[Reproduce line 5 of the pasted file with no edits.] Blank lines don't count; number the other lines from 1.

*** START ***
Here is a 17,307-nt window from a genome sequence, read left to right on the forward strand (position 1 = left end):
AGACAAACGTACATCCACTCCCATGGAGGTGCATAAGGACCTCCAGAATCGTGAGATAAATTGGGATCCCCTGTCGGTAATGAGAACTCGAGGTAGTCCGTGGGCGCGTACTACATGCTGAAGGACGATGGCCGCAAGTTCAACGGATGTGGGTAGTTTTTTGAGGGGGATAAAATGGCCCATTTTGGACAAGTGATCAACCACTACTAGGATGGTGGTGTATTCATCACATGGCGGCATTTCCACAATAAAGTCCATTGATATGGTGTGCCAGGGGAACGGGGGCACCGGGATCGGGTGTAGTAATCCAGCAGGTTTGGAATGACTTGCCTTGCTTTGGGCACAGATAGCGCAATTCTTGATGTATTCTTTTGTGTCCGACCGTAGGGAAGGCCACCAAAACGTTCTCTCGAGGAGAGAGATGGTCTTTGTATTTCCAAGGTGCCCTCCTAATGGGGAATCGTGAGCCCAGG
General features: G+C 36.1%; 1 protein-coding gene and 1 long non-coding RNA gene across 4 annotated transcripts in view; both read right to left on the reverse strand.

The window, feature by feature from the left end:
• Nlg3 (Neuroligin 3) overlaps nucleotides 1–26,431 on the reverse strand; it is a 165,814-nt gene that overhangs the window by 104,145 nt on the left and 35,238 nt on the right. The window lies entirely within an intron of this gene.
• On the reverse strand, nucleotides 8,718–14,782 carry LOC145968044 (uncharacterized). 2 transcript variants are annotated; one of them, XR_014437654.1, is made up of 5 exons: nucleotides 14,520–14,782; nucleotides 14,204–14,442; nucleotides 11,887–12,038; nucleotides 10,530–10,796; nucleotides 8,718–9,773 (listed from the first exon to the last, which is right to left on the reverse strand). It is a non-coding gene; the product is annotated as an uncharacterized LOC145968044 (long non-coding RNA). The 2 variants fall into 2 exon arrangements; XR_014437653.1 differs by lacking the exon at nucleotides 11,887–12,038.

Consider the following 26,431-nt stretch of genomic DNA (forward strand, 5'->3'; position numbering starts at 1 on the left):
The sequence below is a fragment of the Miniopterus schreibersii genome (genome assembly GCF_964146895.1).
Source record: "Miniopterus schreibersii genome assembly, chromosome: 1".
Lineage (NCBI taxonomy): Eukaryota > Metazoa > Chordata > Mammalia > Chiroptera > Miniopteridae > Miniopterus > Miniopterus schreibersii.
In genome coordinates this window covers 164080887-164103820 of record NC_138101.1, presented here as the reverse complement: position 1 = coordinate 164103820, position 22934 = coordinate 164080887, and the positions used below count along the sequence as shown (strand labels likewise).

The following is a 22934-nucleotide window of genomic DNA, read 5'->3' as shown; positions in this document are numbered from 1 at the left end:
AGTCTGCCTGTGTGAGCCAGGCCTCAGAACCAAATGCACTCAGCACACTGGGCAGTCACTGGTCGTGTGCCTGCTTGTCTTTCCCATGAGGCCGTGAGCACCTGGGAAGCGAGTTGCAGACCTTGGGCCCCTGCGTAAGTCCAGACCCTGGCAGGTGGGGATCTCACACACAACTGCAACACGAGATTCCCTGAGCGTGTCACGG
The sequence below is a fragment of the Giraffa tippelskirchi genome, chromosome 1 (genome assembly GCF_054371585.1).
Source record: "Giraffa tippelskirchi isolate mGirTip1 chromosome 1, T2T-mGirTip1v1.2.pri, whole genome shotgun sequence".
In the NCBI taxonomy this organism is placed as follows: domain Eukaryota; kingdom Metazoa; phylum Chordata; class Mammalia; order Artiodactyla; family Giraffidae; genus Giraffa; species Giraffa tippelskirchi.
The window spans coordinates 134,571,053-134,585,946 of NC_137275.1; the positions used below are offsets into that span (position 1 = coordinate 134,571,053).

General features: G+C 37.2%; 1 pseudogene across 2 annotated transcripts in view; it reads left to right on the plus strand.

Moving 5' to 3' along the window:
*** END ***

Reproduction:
• Nlg3 (Neuroligin 3) overlaps nucleotides 1–26,431 on the reverse strand; it is a 165,814-nt gene that overhangs the window by 104,145 nt on the left and 35,238 nt on the right. The window lies entirely within an intron of this gene.